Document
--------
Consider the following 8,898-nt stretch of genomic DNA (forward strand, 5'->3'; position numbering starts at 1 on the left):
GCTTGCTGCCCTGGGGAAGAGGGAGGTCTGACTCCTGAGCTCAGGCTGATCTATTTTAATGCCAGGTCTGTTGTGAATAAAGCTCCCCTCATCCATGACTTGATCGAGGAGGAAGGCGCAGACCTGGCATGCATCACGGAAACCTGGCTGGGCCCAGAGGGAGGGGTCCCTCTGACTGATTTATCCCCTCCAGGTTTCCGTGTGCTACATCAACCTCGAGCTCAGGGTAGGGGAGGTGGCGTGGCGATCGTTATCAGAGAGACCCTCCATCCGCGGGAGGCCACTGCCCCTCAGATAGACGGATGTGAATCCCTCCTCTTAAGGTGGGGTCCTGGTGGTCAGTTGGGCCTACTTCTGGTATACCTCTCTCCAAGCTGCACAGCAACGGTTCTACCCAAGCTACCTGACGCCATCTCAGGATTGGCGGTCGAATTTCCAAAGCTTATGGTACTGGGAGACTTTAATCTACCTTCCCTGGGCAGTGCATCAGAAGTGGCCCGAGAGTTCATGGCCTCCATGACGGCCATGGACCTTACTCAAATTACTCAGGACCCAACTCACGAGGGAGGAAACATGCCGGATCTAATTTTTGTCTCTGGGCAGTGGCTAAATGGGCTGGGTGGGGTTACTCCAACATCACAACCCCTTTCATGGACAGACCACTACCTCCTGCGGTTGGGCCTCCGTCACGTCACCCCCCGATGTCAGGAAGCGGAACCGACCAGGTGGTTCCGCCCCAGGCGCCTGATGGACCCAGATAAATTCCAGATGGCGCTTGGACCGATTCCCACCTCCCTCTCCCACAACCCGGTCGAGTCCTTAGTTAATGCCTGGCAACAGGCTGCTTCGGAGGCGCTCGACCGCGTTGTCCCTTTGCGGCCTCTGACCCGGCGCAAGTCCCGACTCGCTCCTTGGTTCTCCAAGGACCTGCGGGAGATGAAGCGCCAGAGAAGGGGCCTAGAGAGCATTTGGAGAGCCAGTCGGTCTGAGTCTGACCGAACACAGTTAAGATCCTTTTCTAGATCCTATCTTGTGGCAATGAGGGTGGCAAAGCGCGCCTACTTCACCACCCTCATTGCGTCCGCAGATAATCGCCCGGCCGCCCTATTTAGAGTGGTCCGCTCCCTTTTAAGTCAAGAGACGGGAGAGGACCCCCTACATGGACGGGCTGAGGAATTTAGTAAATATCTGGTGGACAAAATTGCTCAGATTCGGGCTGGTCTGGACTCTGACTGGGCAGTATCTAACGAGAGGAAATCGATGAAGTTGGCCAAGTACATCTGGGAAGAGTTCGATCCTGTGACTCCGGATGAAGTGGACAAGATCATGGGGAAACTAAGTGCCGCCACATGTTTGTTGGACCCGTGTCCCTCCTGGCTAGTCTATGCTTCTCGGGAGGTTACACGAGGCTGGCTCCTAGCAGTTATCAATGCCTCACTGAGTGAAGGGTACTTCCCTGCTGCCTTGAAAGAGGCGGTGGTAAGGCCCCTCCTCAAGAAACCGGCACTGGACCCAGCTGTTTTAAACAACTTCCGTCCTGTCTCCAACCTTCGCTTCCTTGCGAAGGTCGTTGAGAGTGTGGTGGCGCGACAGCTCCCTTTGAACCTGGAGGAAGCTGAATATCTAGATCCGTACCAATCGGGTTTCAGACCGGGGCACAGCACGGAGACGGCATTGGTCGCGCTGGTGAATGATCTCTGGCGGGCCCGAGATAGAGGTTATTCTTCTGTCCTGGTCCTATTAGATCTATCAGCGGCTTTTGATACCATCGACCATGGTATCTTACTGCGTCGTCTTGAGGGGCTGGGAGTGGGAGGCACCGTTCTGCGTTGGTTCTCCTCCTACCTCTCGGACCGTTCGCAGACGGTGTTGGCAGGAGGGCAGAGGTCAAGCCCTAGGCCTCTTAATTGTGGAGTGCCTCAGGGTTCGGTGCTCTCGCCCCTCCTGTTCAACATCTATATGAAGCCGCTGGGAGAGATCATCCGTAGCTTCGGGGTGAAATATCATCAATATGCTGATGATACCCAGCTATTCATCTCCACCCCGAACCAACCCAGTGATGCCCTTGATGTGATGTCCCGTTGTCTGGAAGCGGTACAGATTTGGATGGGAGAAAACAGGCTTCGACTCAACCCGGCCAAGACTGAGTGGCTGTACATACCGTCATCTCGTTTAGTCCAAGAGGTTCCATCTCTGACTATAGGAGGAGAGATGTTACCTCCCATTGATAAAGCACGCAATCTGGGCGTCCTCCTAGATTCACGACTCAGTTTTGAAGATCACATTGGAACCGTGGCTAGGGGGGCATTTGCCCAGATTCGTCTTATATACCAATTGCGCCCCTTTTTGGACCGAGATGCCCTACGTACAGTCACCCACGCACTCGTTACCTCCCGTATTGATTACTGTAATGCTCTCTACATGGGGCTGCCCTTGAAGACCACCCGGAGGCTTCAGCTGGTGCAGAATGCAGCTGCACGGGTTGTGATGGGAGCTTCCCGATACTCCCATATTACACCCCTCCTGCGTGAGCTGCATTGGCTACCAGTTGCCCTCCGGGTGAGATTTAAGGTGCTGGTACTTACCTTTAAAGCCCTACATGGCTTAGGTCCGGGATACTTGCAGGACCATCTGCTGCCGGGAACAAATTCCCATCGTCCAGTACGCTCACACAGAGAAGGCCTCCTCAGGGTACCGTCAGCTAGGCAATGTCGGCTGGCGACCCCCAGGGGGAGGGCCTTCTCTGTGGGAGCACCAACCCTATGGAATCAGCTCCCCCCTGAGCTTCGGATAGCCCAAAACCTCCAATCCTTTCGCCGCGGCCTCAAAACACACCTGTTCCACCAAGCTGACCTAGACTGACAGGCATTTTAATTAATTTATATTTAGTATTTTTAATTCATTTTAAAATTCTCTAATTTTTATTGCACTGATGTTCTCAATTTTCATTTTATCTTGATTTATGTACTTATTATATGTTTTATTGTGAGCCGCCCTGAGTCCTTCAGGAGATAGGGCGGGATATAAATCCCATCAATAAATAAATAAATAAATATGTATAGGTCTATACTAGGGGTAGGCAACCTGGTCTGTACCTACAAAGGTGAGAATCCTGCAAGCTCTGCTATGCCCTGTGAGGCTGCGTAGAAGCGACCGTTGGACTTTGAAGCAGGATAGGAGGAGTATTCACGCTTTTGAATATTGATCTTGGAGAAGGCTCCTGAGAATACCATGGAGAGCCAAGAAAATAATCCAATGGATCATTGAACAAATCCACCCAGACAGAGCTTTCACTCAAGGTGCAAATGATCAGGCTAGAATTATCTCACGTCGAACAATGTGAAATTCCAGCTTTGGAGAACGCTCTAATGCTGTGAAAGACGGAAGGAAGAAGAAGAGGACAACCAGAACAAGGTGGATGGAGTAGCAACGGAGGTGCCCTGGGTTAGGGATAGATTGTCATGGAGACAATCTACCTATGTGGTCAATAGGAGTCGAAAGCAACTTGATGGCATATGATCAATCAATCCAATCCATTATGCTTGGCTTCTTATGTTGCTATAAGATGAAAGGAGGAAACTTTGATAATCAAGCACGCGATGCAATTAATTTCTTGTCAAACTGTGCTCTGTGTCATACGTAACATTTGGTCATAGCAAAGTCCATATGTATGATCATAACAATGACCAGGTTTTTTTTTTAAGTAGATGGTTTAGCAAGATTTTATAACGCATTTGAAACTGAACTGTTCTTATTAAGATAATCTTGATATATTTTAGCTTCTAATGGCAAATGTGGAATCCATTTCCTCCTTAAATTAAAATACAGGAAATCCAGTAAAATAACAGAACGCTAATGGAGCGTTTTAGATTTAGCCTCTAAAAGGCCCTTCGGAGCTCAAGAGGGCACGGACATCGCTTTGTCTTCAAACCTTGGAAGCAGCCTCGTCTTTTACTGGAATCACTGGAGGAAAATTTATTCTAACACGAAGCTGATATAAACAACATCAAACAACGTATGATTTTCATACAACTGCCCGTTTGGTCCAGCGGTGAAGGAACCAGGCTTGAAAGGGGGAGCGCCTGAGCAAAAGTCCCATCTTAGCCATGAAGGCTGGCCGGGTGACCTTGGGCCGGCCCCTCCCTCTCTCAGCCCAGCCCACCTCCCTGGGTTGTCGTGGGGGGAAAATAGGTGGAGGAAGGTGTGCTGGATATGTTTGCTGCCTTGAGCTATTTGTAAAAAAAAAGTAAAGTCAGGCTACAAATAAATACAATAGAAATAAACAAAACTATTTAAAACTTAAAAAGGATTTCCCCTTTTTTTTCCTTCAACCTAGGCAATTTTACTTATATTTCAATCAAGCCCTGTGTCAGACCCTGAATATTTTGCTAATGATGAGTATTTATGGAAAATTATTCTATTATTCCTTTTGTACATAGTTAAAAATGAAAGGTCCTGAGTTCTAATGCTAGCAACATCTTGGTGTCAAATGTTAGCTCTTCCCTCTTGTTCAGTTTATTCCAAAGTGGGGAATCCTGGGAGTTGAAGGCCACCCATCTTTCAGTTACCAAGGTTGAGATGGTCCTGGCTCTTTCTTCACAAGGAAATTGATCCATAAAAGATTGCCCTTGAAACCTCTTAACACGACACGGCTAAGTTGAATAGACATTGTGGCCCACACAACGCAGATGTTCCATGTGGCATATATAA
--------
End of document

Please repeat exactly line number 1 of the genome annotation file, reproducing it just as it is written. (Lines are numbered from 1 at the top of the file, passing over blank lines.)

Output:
Consider the following 8,898-nt stretch of genomic DNA (forward strand, 5'->3'; position numbering starts at 1 on the left):